Luke wakes up again on the bus. One of the women (one of the “strays”) is screaming, having nightmares. The girl hasn’t spoken since they picked her up, but the rest of the crew thinks she was at one of the “training centers” they heard about, where fertile women were rounded up and held captive. Luke looks disgusted. Little does he know, June is on her way to one at that moment.
He closes his eyes. He’s back at the safe house, skipping rocks with June and Hannah on the lake, when a stranger approaches; he’s following his dog, who had run over to them, but it’s still suspicious. The guy introduces himself and looks friendly enough, but June and Luke are spooked. It’s time to go, they agree, and they start getting ready to run. But they’re not fast enough. They’re packing up that night when the man returns. He swears he’s a friend—and, he says, he was a friend of their guide. That guy is now dead, he says, strung up on a streetlamp. He tells Luke and June the safest escape route and wishes them well. Can they trust him? Not really, but they have no other choice. They get in the car and drive.
Back on the bus, Luke is insisting the crew sends him back to Boston—he can’t flee to Canada while his family is still here, with god knows what happening to them. Zoe, the army brat/makeshift medic, says sure, but she wants to show him something first. They go to the local church. The town fought back, she says. They tried to hide the fertile women in the church, but the Guardians found them and killed them. Luke and Zoe look up to see bodies hanging from the ceiling. “There’s one of these in every town,” she tells Luke. “The U.S. government has people in Canada—they can help you find them, maybe even get them out. If you go back, you’re gonna die. You’re gonna die and leave them all on your own, is that what you want?”
This does the trick. Luke agrees to join the group, and they head over to the boat that is supposed to take them to Canada. As Luke tries to board, the driver demands payment; after all, he’s an extra person. Luke starts fishing through his stuff, offering various items to barter, and finally gives up his wedding ring. But the crew has lost precious time—Luke and the silent, blonde girl are the only ones on board when the Guardians arrive and start shooting. The boat speeds away, bullets flying behind it, as the rest of the group is shot dead.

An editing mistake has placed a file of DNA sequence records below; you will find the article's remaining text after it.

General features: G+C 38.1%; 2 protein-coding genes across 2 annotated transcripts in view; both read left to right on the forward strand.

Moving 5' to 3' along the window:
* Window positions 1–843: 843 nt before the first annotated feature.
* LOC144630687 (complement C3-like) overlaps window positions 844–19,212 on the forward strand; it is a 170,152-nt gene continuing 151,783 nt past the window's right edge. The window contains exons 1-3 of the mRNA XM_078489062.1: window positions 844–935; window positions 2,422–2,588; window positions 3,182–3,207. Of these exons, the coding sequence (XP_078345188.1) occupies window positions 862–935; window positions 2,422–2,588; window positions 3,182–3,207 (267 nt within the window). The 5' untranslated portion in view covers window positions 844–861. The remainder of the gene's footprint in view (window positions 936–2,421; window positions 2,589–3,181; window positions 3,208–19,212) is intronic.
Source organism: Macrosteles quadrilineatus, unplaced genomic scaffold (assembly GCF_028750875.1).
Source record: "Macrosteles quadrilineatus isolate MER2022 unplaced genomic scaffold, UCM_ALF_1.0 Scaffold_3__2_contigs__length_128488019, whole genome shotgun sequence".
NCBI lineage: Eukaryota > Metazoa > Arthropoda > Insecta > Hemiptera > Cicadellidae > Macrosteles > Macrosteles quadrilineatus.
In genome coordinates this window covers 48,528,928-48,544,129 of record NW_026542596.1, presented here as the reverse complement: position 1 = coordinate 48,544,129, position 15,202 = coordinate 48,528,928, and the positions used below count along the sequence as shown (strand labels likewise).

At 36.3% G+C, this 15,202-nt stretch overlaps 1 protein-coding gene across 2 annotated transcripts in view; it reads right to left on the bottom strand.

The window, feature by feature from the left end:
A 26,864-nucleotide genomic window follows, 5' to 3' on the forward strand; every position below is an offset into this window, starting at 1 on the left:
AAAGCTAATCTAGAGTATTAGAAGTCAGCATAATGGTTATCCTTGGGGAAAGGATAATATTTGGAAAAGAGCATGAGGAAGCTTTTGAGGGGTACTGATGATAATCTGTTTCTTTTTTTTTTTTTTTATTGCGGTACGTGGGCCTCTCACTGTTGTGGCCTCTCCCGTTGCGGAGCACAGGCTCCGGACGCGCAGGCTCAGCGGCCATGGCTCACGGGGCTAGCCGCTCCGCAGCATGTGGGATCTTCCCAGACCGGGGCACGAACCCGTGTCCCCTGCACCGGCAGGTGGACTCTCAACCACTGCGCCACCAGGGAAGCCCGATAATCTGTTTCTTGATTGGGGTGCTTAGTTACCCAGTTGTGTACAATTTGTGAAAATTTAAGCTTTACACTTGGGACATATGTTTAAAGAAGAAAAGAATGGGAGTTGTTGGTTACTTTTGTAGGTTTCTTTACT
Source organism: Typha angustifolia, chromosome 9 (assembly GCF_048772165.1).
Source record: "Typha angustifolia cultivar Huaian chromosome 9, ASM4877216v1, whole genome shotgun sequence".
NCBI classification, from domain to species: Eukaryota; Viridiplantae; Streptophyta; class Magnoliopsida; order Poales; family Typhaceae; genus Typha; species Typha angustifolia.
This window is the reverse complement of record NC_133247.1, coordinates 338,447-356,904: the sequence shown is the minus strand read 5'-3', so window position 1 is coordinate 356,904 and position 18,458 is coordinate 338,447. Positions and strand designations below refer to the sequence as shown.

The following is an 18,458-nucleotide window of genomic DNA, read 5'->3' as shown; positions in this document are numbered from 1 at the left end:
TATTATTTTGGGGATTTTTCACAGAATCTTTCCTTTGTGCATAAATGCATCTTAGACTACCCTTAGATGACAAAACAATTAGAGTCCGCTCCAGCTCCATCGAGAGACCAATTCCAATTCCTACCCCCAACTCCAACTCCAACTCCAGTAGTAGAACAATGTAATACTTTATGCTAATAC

We fast forward to three years later, in Canada. (Finally! We know how much time June/Offred has spent in captivity!) Luke and the blonde are in Toronto. We still don’t see her speak, but the two seem happy enough; they appear to be sharing an apartment in some ambiguous capacity. They’re hanging out, having a coffee, when Luke gets a phone call—someone from the Canadian government wants him to come in.
Photos of missing American people line the halls of whatever government agency this is. Luke thinks he’s here on some other business, so he’s talking nonsense when the lady interrupts him: Do you know June Osborne? Yes, of course, he says, that’s his wife. “This is for you,” she says, handing him the note. “I’m sorry it’s not more, I think they only had a few seconds.” The note was written three weeks before, and June, Luke discovers, is still alive. His tears of happiness suggest that he hasn’t ditched June for this blonde after all. He reads the note, and for the first and only time in the episode we see June as Offred, sitting placidly in her room, looking calm and possibly even a little bit happy. In a voiceover, we hear her read the note: “I love you so much. Save Hannah.”
There are three episodes left in the season and I have to assume that’s exactly what he’s going to try to do. I for one am excited to see what happens.
Margaret Atwood, Elisabeth Moss, and the Women of The Handmaid’s Tale
From left: Margaret Atwood, Elisabeth Moss, Alexis Bledel, Samira Wiley, Ann Dowd, Madeline Brewer, and Yvonne Strahovski.
Margaret Atwood, author of The Handmaid’s Tale and consulting producer of its Hulu series.